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: Ex-Merrill Lynch adviser sentenced to 3.5 years for swindling $3 million from clients to pay his mortgage and credit-card bills

A former Merrill Lynch investment adviser in Chicago has been sentenced to 3 ½ years in prison for swindling clients out of $3 million, including compensation a man had received from a wrongful conviction settlement with the state of Illinois.

Boggs was arrested on Aug. 22, 2019, at O’Hare International Airport in Chicago before boarding an international flight.  

Marcus Boggs, 51, was accused of taking money from clients to pay his own mortgage, credit-card bills for lavish international vacations and fancy dinners, and the rent on numerous apartments he maintained in Chicago, federal prosecutors said. He pleaded guilty to wire fraud earlier this year.

The most damning charge against Boggs was that he took over $800,000 from Shainne Sharp, one of a group of men known as the Dixmoor 5 who each spent decades behind bars for the rape and murder of a 14-year-old girl they didn’t commit. They were exonerated in 2011 and reached a $40 million settlement with Illinois in 2014.


‘I really don’t trust a lot of people, Marcus knew that. He made it seem like he really cared.’


— Shainne Sharp, one of a group of men known as the Dixmoor 5 who each spent decades behind bars for the rape and murder of a 14-year-old girl they didn’t commit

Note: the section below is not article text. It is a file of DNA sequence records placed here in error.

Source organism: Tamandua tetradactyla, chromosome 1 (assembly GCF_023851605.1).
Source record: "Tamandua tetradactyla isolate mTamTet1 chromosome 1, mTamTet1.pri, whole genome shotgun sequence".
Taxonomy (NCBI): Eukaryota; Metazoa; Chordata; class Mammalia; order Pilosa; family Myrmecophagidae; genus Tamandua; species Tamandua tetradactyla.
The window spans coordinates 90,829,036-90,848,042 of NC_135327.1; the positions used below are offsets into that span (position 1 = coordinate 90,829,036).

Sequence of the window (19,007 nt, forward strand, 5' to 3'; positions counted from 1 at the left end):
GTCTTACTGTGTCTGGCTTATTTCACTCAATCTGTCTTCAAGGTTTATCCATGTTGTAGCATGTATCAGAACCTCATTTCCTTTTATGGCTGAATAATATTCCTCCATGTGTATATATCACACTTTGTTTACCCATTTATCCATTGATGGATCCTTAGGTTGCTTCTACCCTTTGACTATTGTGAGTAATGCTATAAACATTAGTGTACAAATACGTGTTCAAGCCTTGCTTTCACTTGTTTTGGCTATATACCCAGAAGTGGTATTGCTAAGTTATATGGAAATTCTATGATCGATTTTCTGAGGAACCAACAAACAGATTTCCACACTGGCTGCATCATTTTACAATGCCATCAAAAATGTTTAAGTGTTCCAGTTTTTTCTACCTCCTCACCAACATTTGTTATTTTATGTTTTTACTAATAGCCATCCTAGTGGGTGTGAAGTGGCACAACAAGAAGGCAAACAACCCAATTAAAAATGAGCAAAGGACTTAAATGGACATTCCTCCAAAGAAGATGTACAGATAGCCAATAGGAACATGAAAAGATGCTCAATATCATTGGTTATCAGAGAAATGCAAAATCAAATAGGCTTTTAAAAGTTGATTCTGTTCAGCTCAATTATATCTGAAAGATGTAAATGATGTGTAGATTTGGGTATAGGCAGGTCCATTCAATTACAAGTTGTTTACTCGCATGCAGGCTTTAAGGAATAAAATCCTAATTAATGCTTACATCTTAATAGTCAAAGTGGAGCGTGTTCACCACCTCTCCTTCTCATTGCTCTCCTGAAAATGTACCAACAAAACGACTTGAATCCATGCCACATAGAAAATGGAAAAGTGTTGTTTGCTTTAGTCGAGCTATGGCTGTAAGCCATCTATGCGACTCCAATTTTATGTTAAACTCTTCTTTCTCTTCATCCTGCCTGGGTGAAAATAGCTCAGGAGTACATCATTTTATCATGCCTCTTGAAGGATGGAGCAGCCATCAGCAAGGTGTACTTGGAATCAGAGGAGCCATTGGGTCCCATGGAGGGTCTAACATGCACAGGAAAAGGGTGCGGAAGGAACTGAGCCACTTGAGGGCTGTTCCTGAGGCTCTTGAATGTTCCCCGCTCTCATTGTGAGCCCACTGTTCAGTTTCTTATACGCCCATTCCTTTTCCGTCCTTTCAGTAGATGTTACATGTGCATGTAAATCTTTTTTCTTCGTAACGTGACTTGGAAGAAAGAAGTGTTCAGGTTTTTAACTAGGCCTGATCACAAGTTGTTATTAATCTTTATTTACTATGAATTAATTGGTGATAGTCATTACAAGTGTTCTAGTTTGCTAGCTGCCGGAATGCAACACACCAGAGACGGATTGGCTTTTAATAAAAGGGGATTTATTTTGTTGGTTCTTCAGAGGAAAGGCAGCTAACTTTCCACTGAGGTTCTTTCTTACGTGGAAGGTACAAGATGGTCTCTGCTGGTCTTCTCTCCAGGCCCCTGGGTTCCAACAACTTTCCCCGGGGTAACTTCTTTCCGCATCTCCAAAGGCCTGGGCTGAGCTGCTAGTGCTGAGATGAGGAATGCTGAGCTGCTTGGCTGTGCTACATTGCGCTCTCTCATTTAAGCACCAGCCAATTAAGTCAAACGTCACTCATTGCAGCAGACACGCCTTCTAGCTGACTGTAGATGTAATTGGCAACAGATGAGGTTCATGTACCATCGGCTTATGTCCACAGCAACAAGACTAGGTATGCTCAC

According to prosecutors, Boggs convinced Sharp to let him manage his $5 million share in the settlement. Instead, prosecutors said Boggs used a substantial chunk of the money to pay off his American Express credit-card bills.  

Sharp testified at Boggs’ sentencing hearing that he really didn’t understand investing and that Boggs had preyed on that, becoming close to him and his family socially. 

“I really don’t trust a lot of people, Marcus knew that. He made it seem like he really cared,” Sharp said in court, according to the Chicago Tribune. “All the time he was taking advantage of me because I didn’t know the system like he did.”

Prosecutors said Sharp had to sell his house in order to cover shortfalls created by Boggs’ malfeasance. 


Bank of America began running a new kind of check for suspicious transactions within its accounts, and spotted that Boggs appeared to be paying his own credit-card bills out of client accounts.

“[Boggs] had a personal relationship with his clients and knew what they hoped to achieve with their life savings and retirement,” assistant U.S. Attorney John D. Mitchell wrote in the government’s sentencing memorandum.  “But that didn’t stop him from stealing their hard-earned money.”

At his sentencing, Boggs said: “I’ve dishonored myself and my reputation” and “what I did was wrong, there is no excuse.”

“Words can’t express how immensely sorry, remorseful and overcome with shame I am,” Boggs said, according to the Chicago Sun-Times.

Prosecutors said Boggs had been pilfering from his client’s accounts for nine years before being caught in 2018. Court filings showed that Boggs’ scam was eventually uncovered when Merrill Lynch and its parent, Bank of America
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began running a new kind of check for suspicious transactions within its accounts and spotted that Boggs appeared to be paying his own credit-card bills out of client accounts.

Merrill Lynch has said that it fired Boggs in December 2018 after he refused to explain himself, and that they contacted the authorities. The investment firm says it has reimbursed the clients who were affected by Boggs’ scam.

Prosecutors say Boggs has also agreed to pay back the $3 million in restitution which will be given to the bank.

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